Another termite protection that forms a physical barrier to termites is a layer of finely graded stones, gravel or stainless steel mesh underneath and around the slab to form an impenetrable layer blocking termites from entering the home. These physical barriers are often used in conjunction with chemical soil treatments to maximum effect.

Chemical barriers

A chemical barrier isn’t just a deterrent to termites. If a termiticide is used, it can potentially wipe out the colony too. A termiticide is an insecticide that specifically targets termites’ lifecycles and feeding habits with the aim of killing off the colony and its queen.

A chemical must be registered with the Australian Pesticides and Veterinary Medicines Authority (APVMA) before it can be used as a termite protection.

When you’re building a new home, your building contractor will often install chemical barriers in a ‘reticulation system’. That means that they’re installed in such a way as to allow them to form a complete barrier around the home. Chemical barriers must be checked and replenished regularly to remain effective. This is a process called ‘recharging’. It must be done by a person qualified and licensed to handle these chemicals.

Installing termite protection in your new home

For the most part, termite protection must be installed by a person who is licensed to do so. There are two categories of licence:

  • Termite Management-Chemical; and
  • Termite Management – Physical

Specifically, in relation to chemical-based termite protections, a person should also hold a Pest Control Operator’s Licence and have sufficient professional indemnity insurance. Because there’s so much at stake, the Queensland Building and Construction Commission (QBCC) oversee the licencing of contractors who engage in work installing termite management systems in Queensland.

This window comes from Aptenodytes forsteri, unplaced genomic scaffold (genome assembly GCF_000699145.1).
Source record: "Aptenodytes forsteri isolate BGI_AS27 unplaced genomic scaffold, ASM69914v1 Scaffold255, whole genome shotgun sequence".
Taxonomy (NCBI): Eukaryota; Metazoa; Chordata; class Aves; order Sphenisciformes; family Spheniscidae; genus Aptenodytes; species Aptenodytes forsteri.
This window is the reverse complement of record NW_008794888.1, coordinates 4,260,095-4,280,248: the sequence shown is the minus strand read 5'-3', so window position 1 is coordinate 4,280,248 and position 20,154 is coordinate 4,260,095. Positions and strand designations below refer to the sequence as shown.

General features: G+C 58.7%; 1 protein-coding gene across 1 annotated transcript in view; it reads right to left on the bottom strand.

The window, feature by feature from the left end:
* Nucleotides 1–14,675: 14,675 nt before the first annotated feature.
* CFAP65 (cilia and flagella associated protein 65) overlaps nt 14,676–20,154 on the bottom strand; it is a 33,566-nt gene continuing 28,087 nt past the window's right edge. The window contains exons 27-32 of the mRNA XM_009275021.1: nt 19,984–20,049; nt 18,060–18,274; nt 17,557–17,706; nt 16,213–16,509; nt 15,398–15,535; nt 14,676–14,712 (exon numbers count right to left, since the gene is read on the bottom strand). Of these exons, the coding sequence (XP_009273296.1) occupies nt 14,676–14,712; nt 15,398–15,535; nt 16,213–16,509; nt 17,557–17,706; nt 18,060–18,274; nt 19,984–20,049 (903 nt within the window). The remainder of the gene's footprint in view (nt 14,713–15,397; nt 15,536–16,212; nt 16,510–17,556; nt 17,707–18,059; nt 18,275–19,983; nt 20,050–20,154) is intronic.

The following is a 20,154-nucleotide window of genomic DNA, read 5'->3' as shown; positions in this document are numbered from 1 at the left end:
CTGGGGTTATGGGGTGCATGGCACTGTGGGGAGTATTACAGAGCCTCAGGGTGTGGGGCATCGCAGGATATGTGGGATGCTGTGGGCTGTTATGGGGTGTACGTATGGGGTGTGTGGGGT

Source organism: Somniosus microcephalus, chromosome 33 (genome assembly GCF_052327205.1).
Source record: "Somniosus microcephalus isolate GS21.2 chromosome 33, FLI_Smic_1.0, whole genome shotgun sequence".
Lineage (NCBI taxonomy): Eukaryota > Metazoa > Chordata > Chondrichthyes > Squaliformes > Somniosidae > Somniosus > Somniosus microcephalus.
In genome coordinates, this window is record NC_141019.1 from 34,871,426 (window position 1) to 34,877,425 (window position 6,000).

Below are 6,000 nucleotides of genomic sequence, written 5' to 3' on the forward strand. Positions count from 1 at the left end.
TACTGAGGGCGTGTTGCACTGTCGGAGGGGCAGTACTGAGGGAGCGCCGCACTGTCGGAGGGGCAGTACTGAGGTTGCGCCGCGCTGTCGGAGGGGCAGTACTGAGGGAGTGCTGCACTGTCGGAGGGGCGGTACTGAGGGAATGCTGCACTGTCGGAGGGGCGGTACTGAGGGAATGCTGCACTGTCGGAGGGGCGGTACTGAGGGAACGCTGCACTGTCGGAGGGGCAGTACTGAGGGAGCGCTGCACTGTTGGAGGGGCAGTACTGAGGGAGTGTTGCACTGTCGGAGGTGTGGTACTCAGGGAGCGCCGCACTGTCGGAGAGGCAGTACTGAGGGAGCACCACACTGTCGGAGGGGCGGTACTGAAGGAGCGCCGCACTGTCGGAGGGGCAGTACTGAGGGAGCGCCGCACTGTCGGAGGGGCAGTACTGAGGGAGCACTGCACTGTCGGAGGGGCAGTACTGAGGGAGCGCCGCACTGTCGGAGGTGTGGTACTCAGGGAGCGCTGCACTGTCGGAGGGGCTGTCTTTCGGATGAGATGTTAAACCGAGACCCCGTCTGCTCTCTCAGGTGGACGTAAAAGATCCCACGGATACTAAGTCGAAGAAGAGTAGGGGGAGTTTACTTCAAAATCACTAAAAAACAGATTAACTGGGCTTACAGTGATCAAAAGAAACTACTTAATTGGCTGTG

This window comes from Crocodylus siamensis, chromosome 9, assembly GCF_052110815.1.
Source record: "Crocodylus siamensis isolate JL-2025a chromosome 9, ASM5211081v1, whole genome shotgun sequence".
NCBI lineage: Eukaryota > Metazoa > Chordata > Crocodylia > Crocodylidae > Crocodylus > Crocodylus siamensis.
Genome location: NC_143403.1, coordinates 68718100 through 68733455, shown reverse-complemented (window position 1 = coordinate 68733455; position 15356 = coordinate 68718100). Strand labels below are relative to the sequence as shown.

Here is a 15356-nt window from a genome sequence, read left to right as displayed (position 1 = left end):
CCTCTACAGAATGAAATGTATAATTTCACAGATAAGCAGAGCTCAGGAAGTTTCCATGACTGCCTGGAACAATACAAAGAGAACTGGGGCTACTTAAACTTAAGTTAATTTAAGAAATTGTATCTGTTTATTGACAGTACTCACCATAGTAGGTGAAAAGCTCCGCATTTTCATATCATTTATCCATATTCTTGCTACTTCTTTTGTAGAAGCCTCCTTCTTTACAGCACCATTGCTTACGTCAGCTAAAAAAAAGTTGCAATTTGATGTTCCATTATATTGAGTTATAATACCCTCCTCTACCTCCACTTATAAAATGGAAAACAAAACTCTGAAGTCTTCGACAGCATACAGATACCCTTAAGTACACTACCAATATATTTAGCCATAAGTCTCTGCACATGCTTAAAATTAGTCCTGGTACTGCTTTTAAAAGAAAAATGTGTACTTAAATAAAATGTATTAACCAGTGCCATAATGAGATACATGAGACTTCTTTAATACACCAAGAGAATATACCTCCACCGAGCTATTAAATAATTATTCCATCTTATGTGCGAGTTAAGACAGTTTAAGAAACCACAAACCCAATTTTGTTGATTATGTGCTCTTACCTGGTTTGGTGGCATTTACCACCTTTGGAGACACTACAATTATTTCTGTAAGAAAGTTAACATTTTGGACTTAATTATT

Finding out what termite protection is in place at your home

The BCA makes it a straightforward exercise to find out what termite protection is in place at your home. Your builder must ensure that two durable copies of documents outlining the termite protections applicable to your home are installed on your property. These are called ‘termite management notices’. Commonly, you’ll often find one inside your electrical meter box.

Termite Management Notices outline the nature and extent of termite protection measures in place around your property. They also contain important information that identifies the product used if a chemical-based termite protection was applied. You can then check the manufacturer’s specifications for information as to how long they’re likely to be effective.

Who can carry out regular inspections of your termite protection measures

The Queensland Building and Construction Commission regulates who can carry out inspection of termite protections. Only a QBCC-approved contractor can do it. They must hold an appropriate Termite Management Licence and up-to-date professional liability insurance.

It’s highly recommended that you engage a qualified person to carry out an inspection annually to ensure that your termite management system is performing at its best.